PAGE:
Asians Move Out of Chinatown

By    Published May 23, 2011

MANHATTAN – Dzung Tran closed his watch store on Canal Street on Feb 3. It was Tet, the Lunar New Year, but instead of a day of dancing dragons and fireworks, Dzung packed his family into his Honda Civic and drove down to Atlantic City for a music show and some casino gambling.

“It may sound boring, but there is nothing to do in Chinatown for Tet,” said Tran, 50.

The celebration of Tet has all but disappeared from Chinatown, a cultural casualty of the Vietnamese community’s decline in the neighborhood in the years since 9/11. It is part of a general decline in the number of Asians living in a Manhattan stronghold that for more than a century has been a magnet for immigrants, tourists and anyone else seeking Asian food and goods.

While Asians, with Chinese and Vietnamese historically the two main ethnic groups, still make up more than two-thirds of the population in Chinatown, their numbers have dropped from 79 percent  to 68 percent  in the last 10 years. At the same time, the white population has jumped from 8 percent to 12 percent.

Repercussions of the Attacks

Simon Do, owner of a jewelry store next to Tran’s, recalls the period during the 1980s and 1990s when Canal Street from Mulberry to Broadway teemed with Vietnamese thriving on sales of knock-offs. Then came 9/11, which left Chinatown covered with dust from the collapsing towers for months, and sent tourists and shoppers away, many of them never to return.

Ten years ago, Do employed nine or ten people at his store. Today, he and his 78-year-old mother are the only staff. To make up for the lost income, he rents out half the front of his store to three Indians who sell T-shirts and bric-a-brac.

“Tourists have decreased sharply since Sept. 11. Sales must have gone down 80 percent over the last 10 years,” said Do, 54. “Most Vietnamese have left for Connecticut, Philadelphia, Boston or Houston to find new opportunities.”

Another palpable loss in the neighborhood since 9/11 is the almost total eradication of 246 garment factories, which once employed some 20,000 workers, most Asian immigrants. As business fell off, the factories could no longer afford ever-increasing rents. Some former garment bosses switched to more profitable business like food stores or restaurants.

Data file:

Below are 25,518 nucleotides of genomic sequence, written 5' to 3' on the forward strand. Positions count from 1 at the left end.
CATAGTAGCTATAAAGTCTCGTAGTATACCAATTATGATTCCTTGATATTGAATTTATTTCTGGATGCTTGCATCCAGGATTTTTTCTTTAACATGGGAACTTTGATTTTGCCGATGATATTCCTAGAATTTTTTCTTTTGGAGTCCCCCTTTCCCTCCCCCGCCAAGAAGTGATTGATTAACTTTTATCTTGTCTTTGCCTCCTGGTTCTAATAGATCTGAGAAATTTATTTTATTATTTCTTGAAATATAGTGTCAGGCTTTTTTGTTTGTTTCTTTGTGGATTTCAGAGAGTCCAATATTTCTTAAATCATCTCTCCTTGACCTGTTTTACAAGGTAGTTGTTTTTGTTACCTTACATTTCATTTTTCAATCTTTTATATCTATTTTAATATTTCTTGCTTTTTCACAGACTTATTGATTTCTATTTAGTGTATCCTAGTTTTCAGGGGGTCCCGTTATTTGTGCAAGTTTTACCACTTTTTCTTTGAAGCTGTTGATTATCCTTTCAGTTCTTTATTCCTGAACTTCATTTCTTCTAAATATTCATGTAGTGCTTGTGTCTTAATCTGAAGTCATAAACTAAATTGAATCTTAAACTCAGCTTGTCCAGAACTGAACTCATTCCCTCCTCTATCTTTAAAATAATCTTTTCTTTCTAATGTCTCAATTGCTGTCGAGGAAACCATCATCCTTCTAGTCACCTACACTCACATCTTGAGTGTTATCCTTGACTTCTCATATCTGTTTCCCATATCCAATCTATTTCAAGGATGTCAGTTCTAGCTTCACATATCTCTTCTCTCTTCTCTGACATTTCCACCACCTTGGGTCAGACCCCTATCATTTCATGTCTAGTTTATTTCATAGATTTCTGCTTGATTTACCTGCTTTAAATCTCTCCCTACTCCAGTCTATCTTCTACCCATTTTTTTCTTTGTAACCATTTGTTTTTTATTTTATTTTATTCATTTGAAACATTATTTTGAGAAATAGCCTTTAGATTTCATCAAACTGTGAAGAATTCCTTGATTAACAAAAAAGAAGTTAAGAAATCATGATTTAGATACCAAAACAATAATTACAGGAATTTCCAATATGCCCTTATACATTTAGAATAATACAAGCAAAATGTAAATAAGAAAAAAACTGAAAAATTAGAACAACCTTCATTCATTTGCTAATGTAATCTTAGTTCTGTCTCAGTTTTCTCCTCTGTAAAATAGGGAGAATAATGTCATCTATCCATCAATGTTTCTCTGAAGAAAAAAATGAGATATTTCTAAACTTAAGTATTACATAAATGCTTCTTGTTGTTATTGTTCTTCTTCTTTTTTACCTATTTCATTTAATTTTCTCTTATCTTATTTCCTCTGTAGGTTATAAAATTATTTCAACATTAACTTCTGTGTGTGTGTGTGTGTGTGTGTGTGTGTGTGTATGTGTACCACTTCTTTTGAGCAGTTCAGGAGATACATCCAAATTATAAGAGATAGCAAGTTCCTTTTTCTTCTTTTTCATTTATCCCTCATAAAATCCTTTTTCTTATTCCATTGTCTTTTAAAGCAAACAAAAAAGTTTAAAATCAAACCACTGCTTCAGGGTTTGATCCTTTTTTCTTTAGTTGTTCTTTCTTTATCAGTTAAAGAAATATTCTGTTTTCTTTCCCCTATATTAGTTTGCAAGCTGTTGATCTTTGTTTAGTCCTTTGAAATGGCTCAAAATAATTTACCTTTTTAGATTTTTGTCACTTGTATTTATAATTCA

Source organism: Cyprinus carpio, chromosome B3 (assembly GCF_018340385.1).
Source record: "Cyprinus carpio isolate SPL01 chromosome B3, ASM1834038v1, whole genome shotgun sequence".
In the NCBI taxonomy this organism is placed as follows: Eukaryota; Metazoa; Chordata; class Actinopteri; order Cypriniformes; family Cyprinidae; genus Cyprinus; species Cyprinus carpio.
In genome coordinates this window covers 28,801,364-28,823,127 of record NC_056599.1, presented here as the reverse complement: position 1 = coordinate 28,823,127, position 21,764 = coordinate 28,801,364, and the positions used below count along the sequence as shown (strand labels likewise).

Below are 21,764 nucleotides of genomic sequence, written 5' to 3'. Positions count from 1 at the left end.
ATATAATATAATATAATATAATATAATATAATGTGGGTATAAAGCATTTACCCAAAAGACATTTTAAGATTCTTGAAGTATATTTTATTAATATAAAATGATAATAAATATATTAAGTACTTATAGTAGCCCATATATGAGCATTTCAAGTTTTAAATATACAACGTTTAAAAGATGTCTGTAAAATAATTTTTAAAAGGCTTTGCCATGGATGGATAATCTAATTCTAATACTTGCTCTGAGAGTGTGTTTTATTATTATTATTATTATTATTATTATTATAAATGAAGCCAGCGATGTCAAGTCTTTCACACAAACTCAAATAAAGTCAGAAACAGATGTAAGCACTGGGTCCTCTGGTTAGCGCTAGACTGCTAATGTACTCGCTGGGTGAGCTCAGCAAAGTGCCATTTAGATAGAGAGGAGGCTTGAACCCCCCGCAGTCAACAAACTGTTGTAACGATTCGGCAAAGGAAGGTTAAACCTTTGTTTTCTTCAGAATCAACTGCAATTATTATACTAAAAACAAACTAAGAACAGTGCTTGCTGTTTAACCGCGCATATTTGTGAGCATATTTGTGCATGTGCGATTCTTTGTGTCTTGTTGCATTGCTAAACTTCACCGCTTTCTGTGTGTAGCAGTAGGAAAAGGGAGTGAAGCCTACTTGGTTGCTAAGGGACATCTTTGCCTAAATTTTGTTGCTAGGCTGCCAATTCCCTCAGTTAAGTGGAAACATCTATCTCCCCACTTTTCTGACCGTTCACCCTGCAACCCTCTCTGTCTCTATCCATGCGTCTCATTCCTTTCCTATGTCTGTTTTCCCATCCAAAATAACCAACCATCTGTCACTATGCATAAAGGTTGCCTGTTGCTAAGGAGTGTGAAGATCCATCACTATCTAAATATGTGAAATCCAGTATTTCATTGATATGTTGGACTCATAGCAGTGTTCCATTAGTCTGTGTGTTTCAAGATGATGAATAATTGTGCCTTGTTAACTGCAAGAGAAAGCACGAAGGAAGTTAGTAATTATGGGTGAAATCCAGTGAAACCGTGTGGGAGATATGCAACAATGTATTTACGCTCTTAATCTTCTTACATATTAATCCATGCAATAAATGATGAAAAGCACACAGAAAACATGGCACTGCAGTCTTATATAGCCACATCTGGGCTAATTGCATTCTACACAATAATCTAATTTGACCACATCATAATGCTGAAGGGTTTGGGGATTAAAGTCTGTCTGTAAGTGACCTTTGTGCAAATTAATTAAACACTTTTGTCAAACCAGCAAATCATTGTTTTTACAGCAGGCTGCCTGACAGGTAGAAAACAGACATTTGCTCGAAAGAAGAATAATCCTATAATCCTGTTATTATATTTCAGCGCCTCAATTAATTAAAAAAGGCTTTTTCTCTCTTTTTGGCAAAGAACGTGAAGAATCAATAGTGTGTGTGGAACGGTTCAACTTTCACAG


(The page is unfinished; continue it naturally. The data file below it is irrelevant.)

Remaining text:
“Most factory owners have moved out to Queens or Brooklyn due to the hike in rent,” observed Nghia Nguyen, 60, a former garment worker who now owns several stores on Canal Street between Lafayette and Broadway.

Even the rebuilding of Chinatown works against many longtime residents: They now find themselves priced out of the housing market. In 2006, the New York Times reported that a “parade of condos” was replacing vacant factories. A study by Hunter College found 19 new luxurious high-rises built in Chinatown since 2005.

“Gentrification has moved south to Houston Street,” said Wasim Lone of the GOLES Tenant Union during a Chinatown rally against landlords’ harassment held on May 8. Lone called the situation “a class-war” since “urban young people from New York University and Wall Street want to live here.” According to Lone, higher rent and gentrification made it almost impossible for immigrants to find their footholds.

“It kills a cultural pathway to prosperity of the immigrants,” he said.

Eviction Fights

Sue Loh Cheng, 52, is facing eviction by his landlord. He said the rent for his 10-by-10-foot room on Allen Street increased from $400 to nearly $800 a month and, he said, a new landlord is trying to raise the rent again. Cheng, who also attended the rally, said he could hardly get by with the $1,500 he makes monthly as a plumber.

“I still have a family to support back in Perak, Malaysia,” said Cheng.

Esther Wang, from the Committee Against Anti-Asian Violence, a grassroots community group supporting tenants’ rights, said that apartments in Chinatown’s tenements now were renting for a “crazy” $1,500.

Chinatown looks trendier with more upscale buildings and restaurants, like those on Baxter Street and the Bowery. But to some activists, the collateral losses are too high a price for a unique community to pay.

“Gentrification does bring money to the neighborhood, it does improve the quality of housing, but in so doing it displaces the current residents,” said Rob Hollander, a neighborhood activist. “Those who believe that that the new demographic will remain ethnic Chinese are demonstrably refuted by the census data, if those data are accurate. Gentrification will significantly dilute the character of Chinatown.”

Undercount Fears

Not everybody shares that opinion. Peter Cheng, of the Indochina Sino-American Community Center, said the census data reflected undercounting and the decrease was nowhere near as steep as indicated by the census.

“Many factors contribute to this: immigrants do not speak English, so did not return census questionnaires; immigrants did not want to speak with census workers; undocumented workers anxious to avoid detection,” said Cheng, who has been working with the community for 16 years. “So the actual number of residents in one apartment could be much larger than census workers could imagine.”

“My sense is that Asians in Chinatown are holding steady or might have shrunk slightly,” he said.

Those remaining see a real loss of community in a place where Tet once was a fiesta of dragon dancing and firecrackers.

“It was a nuisance at times when the kids threw firecrackers into the shop,” said Do. “But it was a huge miss without it at Tet.”

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